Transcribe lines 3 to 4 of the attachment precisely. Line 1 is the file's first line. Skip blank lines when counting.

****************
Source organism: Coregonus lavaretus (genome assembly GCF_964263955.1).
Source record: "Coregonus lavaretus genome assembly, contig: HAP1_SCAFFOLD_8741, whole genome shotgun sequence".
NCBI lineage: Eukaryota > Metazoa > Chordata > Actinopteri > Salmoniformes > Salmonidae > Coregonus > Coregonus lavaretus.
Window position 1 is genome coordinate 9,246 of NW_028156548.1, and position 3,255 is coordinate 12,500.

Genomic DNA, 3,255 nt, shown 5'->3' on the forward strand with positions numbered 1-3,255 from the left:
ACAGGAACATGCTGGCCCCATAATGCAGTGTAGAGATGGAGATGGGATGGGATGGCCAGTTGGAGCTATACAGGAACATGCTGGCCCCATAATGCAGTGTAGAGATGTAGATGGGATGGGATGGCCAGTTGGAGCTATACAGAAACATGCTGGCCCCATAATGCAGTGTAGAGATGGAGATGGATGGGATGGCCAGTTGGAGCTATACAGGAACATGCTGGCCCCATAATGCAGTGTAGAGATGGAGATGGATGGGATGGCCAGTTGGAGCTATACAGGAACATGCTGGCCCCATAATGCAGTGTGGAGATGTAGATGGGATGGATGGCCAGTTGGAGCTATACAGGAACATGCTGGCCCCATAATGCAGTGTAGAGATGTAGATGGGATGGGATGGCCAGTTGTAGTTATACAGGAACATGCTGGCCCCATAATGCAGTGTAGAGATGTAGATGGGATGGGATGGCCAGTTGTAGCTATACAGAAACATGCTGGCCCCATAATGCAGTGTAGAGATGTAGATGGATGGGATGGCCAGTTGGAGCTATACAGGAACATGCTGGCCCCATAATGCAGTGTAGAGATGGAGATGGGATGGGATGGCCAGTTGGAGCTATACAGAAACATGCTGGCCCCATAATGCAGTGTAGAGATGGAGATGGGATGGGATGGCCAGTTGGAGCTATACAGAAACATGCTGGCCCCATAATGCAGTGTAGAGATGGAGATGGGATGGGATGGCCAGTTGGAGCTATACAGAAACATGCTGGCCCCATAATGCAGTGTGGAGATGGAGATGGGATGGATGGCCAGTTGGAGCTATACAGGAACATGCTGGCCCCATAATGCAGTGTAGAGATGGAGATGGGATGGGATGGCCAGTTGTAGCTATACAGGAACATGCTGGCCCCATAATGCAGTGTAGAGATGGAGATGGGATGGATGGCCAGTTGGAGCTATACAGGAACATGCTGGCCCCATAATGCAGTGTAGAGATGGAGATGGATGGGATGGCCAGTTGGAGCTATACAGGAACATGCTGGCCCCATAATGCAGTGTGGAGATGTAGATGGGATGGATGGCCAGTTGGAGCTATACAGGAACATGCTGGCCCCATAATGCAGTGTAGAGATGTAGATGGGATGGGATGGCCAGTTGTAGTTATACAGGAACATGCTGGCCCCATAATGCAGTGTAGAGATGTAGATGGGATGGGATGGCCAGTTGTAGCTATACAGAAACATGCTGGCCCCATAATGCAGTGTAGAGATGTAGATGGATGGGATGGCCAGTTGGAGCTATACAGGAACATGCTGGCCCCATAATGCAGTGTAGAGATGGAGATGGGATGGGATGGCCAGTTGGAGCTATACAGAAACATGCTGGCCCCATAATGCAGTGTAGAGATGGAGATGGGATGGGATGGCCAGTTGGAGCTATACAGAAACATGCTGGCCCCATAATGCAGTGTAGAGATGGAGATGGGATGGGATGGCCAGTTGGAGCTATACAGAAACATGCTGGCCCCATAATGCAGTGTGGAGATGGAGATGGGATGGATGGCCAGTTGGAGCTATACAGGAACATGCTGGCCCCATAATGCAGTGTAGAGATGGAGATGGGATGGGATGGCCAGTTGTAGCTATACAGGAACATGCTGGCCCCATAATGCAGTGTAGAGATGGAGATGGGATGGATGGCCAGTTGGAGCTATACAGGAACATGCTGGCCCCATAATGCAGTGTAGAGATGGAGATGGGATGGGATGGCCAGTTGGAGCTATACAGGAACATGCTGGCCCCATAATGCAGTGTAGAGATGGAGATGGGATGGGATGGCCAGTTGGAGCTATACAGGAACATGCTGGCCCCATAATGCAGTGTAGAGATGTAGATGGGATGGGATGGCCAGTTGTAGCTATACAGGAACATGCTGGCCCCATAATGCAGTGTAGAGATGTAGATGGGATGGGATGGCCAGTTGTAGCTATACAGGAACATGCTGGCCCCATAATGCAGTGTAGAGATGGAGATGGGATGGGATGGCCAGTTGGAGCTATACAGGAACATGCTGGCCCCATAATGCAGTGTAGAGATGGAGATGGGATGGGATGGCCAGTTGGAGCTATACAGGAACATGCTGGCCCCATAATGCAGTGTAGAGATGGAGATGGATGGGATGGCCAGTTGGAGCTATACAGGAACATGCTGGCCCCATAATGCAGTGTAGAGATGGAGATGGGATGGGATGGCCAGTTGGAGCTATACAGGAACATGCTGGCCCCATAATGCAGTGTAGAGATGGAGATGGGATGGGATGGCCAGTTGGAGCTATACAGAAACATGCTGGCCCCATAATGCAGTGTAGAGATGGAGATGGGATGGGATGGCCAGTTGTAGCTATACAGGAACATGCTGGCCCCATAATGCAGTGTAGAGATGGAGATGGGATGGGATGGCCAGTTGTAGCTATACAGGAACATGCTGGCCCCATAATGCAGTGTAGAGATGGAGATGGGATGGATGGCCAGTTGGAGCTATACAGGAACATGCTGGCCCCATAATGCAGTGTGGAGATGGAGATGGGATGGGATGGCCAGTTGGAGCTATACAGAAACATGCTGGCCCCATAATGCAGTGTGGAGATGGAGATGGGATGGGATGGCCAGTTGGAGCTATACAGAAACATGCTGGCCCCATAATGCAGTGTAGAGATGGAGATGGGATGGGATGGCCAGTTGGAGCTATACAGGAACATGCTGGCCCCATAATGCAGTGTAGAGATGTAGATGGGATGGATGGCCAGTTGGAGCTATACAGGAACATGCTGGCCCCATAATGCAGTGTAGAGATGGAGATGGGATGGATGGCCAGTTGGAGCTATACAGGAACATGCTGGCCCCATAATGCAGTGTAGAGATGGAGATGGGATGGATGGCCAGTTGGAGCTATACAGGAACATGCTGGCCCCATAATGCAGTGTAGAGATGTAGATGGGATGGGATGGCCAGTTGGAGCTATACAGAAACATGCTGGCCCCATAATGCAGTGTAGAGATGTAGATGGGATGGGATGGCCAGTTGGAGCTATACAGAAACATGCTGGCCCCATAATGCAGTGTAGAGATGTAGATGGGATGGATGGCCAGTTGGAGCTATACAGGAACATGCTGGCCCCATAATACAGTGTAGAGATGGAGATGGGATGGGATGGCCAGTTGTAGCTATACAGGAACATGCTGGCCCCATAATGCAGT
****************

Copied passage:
NCBI lineage: Eukaryota > Metazoa > Chordata > Actinopteri > Salmoniformes > Salmonidae > Coregonus > Coregonus lavaretus.
Window position 1 is genome coordinate 9,246 of NW_028156548.1, and position 3,255 is coordinate 12,500.